Global Wheat Supplies Massive, Quality Lacking    Western Canada, like the rest of the world, is harvesting a larger wheat crop than last year but quality is a big issue. Global wheat production will be a record for the fourth year.    Quality, however, is another matter. There's lots of feed wheat and that's especially the case right here. Fusarium is our big issue and it may render as much as half the Canadian durum crop feed grain.    North Dakota wheat quality may be worse. A third of the durum won't make milling grade. Fifteen percent has no vomi, 15% has 1 - 2ppm vomi, a third has over 3ppm and another third has 7+ppm. The Montana crop is clean.    Russia has had lots of rain through harvest. Their wheat has low falling numbers and sprout. Western Europe had a disastrous year, quality-wise. They’re moving lw-quality wheat for whatever they can get. Australia had a frost last week so they will be certain to have quality issues.    Good quality milling wheat is still in the process of finding its level. Tough Harvest    It's impressive how prairie farmers have taken off so much crop in the face of continual rains. There are lots of rutted fields but it looks like the bulk of the crop will eventually come off.    American corn harvest progress is close to normal - 15% compared to the average of 19% - but quality is being affected by excess rain. There is flooding in parts of Iowa. Harvested corn has ear and stock rot, mold and sprouting. Pea Prices Stabilizing    Pea prices have had a dramatic drop, certainly on the yellow side, but prices are stabilizing. The average price of yellows in Saskatchewan peaked at $12.50/bu in May before falling methodically to about $6.60 in early September. They're flat now at about that level. Greens fell from $9/bu to $7.25 and, again, appear to have stabilized.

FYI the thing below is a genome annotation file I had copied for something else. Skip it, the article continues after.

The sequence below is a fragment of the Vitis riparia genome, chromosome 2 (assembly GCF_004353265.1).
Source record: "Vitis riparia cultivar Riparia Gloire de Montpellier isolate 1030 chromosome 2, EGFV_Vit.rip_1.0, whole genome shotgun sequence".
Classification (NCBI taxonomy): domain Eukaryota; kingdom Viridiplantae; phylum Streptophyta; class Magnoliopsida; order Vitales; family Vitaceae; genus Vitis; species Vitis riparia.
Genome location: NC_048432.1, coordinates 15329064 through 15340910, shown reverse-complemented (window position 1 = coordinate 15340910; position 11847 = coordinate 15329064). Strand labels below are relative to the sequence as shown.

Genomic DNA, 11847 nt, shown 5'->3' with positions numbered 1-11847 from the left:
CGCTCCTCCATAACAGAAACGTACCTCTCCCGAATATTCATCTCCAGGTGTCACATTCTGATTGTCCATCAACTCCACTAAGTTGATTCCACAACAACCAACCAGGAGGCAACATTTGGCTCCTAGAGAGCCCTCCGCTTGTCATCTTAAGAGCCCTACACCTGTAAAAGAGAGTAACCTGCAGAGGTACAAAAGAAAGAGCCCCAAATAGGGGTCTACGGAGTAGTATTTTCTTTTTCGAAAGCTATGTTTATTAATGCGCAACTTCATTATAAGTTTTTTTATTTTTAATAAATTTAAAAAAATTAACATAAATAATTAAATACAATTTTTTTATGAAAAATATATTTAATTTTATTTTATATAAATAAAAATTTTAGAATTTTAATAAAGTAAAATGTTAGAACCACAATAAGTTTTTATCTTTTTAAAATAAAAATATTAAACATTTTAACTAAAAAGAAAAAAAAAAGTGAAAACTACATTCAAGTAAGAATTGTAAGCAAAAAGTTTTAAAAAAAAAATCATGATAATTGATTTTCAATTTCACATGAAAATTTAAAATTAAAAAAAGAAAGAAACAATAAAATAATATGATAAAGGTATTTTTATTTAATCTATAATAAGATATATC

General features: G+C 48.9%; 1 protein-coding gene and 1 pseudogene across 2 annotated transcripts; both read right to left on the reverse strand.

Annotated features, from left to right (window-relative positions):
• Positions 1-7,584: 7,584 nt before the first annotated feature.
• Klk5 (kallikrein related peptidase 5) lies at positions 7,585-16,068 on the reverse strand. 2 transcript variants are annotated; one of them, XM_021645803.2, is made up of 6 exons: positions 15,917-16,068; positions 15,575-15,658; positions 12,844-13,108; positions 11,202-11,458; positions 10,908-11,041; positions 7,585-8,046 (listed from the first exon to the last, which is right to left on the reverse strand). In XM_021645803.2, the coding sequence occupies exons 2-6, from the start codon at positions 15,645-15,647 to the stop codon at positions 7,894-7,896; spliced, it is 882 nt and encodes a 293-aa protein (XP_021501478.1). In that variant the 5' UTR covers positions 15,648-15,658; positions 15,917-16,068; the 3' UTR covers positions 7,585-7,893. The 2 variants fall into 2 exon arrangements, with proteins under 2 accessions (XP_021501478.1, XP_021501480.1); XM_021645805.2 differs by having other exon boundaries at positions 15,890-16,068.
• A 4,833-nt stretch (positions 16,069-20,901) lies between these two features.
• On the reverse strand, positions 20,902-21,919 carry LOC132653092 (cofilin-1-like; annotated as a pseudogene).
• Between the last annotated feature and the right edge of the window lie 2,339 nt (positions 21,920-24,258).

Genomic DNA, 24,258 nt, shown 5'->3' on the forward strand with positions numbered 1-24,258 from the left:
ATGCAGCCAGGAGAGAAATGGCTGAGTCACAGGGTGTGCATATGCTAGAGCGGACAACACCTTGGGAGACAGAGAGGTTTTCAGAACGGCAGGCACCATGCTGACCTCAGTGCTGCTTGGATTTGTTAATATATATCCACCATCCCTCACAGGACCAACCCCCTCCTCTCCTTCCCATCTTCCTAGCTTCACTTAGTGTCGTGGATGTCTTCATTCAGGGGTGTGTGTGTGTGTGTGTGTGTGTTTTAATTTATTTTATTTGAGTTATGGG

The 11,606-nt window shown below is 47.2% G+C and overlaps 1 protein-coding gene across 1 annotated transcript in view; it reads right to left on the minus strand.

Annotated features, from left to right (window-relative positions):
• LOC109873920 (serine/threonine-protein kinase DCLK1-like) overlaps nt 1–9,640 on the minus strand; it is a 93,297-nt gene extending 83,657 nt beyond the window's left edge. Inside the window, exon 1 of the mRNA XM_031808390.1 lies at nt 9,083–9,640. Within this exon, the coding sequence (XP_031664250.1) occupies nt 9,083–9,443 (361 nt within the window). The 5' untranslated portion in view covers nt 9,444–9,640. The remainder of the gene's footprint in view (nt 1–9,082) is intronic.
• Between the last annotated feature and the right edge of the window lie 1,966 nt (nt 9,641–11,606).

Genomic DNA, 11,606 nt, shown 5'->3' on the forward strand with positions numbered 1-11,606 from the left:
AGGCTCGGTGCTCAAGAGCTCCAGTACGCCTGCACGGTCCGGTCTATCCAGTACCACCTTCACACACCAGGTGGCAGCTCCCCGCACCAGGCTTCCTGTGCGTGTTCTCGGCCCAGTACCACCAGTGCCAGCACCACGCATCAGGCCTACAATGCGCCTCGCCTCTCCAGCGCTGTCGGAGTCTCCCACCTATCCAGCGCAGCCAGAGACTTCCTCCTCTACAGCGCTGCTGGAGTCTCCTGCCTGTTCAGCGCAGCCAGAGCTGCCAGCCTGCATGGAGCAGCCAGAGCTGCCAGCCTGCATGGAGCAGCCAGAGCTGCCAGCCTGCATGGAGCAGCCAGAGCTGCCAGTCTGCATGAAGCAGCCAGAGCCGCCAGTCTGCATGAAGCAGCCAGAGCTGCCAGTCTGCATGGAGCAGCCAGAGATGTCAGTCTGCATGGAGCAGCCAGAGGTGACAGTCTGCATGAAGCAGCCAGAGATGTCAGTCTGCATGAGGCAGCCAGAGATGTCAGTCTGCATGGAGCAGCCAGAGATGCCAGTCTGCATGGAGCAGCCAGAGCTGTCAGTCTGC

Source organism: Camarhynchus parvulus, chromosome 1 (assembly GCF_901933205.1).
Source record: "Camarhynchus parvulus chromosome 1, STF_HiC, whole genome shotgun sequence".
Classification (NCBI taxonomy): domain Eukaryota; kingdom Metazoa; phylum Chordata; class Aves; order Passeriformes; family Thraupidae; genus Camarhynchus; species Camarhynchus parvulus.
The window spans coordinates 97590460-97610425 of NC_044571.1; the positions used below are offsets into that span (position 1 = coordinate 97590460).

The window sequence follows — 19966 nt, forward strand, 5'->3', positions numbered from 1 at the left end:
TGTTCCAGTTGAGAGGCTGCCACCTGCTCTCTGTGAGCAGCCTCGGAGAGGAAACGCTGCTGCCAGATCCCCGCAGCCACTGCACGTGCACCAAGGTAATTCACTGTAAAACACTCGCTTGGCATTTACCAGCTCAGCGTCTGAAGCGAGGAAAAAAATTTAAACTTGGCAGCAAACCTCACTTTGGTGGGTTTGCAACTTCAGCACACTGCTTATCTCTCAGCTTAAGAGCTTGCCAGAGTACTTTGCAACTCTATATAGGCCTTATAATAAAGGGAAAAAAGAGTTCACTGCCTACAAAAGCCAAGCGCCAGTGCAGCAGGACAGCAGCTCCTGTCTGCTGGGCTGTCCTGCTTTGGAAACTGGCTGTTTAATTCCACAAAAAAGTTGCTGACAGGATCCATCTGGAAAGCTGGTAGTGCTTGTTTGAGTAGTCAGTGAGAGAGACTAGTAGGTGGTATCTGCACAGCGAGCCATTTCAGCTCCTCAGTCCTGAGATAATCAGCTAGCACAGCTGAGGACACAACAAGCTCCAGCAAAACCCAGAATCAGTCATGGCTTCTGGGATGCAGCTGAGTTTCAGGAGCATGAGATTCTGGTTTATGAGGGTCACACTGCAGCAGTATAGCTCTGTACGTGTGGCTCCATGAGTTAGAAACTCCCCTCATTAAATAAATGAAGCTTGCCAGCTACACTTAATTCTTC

Sell Flax - John Duvenaud    Flax harvest is underway. There are few quality problems and yields seem OK. Quality varies but is better than last year. In 2015, if you recall, we had a rainy harvest with lots of wetting and drying, cracked seed coats and blackened seeds. That's commodity flax, at best.    The western Canadian flax market has changed over the past few years. It used to be that SaskPool and UGG would have a standing bid on flax and you could deliver at any time. Now elevators don't accumulate flax until they have an export order to fill. This makes sense, especially with their flax inventories being unhedgeable. Price patterns have also changed. It used to be that prices would drop during our harvest, recover mildly post-harvest, rally mildly in January as end- users replenished their stocks and continue to improve right up to the start of harvest. Now the seasonal rally is in April/May as exporters load up for the opening of the Seaway.     The other big change in flax markets was the arrival of Kazakhstan as a serious competitor. Eastern European and Kazakh flax now supply our traditional European flax markets.    Canadian flax exports took a big hit last year. They were over 700,000 tonnes in 2014 but fell to under 400,000 last year, and that's on bigger supplies.    We might have had our last "traditional" sized flax crop in 2015. This year seedings were cut by 44%, down to 925,000 acres. Plantings had been generally been above 1.5 mln acres. Plantings were down because farmers could forward- contract peas and lentils at historically high prices. Also, in April canola and flax were trading at even money. Traditionally, according to Prairie Crop Charts, flax trades at about 115% the value of canola    The 2016 Canadian crop will probably be about 575,000 tonnes, the smallest in decades. Total Canadian flax supplies, however, will be even higher than they were a year ago because of the massive 476,000 tonne carryin, up from under 100,000 in August, 2015. Total supplies after harvest will be 1.06 mln tonnes, up from 1.05 a year ago.    Demand continues to grow, not on the linseed side but rather on the health side and here the biggest user continues to be the petfood industry. This is the market that elevators cater to. Human- edible flax is the specialty market handled by quality-conscious domestic processors. These are the higher-priced buyers and you should find $12/bu delivered. Don't expect to call and deliver to these buyers. They'll need a sample to determine precisely what you have because they're probably buying for different customers with specific standards.    Elevators are mostly around $11/bu, if they're buying at all. Manitoba terminals aren't even buying flax in most cases. They're concentrating on soybeans. Expect to wait until late October, or, more likely, November before they start taking flax.    Sell the second 20% increment of your 2016 flax, taking sales to 40%. Buyers expect prices to drop modestly through fall. North Dakota flax prices have dropped $1.35/bu since early August.